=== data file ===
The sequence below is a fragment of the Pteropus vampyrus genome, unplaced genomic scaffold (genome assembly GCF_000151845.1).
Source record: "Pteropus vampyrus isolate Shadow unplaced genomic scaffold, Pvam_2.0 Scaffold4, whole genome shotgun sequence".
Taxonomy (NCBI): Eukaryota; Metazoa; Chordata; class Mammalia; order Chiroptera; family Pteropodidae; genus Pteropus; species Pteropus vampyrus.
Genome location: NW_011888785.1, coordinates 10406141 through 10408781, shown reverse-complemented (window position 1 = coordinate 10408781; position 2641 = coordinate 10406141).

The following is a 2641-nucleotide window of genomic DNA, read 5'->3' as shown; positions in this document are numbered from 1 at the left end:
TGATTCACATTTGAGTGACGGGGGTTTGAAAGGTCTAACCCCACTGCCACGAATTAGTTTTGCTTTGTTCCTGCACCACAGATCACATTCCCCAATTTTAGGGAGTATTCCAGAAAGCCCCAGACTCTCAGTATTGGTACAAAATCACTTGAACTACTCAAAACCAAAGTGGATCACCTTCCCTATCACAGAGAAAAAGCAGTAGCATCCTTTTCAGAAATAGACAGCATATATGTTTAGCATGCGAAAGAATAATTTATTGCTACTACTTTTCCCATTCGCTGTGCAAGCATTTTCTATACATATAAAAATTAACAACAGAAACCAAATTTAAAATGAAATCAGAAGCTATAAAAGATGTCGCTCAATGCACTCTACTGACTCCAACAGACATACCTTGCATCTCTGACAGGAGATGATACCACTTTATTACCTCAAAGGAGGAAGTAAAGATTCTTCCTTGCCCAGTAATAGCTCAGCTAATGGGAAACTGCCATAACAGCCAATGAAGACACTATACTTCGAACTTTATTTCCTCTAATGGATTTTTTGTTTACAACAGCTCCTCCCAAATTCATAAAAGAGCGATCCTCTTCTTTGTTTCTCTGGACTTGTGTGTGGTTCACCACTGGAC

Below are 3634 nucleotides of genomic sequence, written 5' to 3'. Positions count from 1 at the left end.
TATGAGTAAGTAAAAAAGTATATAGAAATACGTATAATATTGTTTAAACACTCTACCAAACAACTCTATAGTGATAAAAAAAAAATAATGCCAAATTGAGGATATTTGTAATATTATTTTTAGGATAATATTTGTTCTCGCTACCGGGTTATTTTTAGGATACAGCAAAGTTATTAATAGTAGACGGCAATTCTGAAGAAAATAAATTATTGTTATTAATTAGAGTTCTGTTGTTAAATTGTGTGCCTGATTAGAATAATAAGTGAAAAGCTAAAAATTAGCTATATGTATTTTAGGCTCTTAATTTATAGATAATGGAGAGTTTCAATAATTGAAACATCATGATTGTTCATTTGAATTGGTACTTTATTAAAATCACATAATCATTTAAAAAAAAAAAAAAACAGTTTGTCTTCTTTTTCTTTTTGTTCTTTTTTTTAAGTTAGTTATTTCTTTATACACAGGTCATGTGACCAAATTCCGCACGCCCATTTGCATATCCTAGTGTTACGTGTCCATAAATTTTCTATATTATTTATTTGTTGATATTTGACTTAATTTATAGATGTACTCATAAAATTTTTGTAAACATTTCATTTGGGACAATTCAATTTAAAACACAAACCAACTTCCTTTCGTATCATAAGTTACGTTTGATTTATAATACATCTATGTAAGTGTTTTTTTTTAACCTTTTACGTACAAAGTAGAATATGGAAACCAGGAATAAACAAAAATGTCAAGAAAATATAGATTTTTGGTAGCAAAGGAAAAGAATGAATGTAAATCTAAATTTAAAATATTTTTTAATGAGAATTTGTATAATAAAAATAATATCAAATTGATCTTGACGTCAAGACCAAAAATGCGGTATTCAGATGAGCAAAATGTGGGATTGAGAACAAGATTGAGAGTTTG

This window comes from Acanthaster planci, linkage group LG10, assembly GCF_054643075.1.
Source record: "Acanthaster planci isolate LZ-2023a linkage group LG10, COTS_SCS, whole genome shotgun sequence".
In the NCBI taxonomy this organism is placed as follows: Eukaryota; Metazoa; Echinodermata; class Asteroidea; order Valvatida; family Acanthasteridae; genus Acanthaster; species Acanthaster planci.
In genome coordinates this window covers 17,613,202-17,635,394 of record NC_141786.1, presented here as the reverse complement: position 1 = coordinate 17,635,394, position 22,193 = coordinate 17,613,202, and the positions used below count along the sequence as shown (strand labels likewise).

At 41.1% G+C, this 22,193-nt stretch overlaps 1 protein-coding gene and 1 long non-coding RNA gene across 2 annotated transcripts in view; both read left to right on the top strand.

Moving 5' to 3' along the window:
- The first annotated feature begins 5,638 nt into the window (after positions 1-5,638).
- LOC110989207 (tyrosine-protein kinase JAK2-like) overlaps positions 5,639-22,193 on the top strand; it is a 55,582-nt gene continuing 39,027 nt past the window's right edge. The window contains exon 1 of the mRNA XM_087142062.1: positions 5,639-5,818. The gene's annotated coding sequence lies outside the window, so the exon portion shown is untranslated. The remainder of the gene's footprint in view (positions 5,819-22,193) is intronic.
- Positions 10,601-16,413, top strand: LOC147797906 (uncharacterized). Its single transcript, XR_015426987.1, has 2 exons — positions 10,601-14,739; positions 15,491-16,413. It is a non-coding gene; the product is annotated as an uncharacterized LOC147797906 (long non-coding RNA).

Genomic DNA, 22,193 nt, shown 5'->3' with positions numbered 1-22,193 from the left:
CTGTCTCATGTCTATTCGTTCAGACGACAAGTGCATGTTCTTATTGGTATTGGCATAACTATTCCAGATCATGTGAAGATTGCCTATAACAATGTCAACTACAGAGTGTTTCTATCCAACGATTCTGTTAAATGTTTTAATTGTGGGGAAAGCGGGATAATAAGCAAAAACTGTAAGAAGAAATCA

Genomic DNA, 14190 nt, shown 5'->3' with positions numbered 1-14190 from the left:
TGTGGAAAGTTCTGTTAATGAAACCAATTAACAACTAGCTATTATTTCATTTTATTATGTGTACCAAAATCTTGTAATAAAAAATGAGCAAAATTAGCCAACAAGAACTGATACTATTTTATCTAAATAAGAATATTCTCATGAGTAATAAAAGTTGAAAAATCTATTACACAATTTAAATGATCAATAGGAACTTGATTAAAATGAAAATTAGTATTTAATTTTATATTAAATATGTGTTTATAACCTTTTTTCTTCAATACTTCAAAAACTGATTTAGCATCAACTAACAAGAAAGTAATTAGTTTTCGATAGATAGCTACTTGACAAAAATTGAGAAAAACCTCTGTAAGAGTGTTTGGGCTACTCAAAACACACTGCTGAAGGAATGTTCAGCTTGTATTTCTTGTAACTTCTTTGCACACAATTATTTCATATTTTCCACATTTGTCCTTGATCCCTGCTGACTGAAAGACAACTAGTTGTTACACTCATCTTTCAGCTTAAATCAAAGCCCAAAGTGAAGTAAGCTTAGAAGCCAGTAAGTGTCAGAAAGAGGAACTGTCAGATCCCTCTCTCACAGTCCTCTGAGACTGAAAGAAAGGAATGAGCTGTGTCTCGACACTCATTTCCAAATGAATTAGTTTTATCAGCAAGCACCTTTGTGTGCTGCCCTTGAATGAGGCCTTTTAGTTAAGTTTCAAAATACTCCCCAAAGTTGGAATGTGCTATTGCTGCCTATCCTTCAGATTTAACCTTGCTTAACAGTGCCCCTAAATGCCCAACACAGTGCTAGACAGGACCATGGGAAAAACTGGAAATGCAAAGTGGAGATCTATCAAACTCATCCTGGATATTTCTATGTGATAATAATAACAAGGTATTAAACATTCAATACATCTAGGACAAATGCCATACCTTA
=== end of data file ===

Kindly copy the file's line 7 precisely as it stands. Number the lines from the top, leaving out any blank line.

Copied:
Below are 3634 nucleotides of genomic sequence, written 5' to 3'. Positions count from 1 at the left end.